DESPITE concerns over compulsory medical testing of elderly drivers, 80-year-old Dalby resident Rilla Witt says she believes it is the right thing to do.
Since January 1, State Government regulation required drivers aged 75 or older to have their compulsory medical certificate renewed every 12 months.
Mrs Witt said she had no issue with renewing her medical certificate each year, stating she had full faith in her general practitioner's assessment.
"These things need to be done... I don't think it's a bad thing to be checking on people's health," she said.
"It's good we can have something like this so we can keep driving instead of there being a cut-off age."
Mrs Witt's sentiments are not shared by Jandowae woman Celia Jeitz, 89, who lost her licence after visiting the doctor with a sore leg.
Two weeks before her licence was due to be renewed, her doctor asked her to take a driving test.
Her driving was assessed by Sergeant Mark Avent, who deemed her dangerous to other road users, and declined the renewal.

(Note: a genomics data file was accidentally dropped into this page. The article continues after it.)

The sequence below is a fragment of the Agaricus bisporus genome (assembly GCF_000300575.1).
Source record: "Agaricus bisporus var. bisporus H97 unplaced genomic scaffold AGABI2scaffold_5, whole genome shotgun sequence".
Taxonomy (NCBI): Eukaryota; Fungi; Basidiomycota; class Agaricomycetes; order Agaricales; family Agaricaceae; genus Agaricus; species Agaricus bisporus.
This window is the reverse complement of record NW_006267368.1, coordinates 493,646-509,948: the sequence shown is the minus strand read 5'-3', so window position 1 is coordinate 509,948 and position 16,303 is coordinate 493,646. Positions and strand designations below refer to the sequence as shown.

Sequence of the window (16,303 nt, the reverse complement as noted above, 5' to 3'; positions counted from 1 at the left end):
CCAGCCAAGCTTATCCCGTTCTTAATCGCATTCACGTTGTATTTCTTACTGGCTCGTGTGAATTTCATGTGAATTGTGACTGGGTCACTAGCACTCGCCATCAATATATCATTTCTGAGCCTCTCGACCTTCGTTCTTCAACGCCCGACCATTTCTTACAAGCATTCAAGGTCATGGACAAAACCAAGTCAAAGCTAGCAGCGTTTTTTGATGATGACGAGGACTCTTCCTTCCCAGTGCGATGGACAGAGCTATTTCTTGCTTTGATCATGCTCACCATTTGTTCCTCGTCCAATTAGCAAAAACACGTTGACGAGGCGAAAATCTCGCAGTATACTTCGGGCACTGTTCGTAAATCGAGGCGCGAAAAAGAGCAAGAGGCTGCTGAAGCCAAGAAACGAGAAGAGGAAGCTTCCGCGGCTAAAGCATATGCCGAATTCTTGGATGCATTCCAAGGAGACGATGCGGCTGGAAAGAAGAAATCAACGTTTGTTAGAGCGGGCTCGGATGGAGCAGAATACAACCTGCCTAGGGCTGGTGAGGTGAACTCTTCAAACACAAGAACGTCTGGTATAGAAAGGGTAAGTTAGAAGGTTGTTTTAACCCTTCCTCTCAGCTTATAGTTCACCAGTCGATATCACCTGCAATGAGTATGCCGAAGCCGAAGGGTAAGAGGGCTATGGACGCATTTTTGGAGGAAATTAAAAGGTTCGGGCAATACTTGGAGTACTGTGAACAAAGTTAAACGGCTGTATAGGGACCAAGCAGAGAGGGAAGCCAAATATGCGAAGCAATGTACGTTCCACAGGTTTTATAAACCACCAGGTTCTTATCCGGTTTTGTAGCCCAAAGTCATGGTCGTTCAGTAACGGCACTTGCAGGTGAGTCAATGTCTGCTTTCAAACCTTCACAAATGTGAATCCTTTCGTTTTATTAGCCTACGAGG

"I didn't have any problem driving. It takes away the whole of your independence," Mrs Jeitz said.
Mrs Jeitz will now have her necessary travel requirements arranged by Jandowae Domiciliary Nursing. Jandowae domiciliary nurse Simone Dalgliesh said the loss of a licence could have a huge emotional impact.
"It's something they have had their whole adult life and suddenly it's taken away from them" she said.
Mrs Dalgliesh said community groups providing transport for elderly members in the community who could no longer drive have experienced a spike in demand.
In the past year, demand in Jandowae has jumped 200%.
"There is a huge need for more transport options," Mrs Dalgliesh said.
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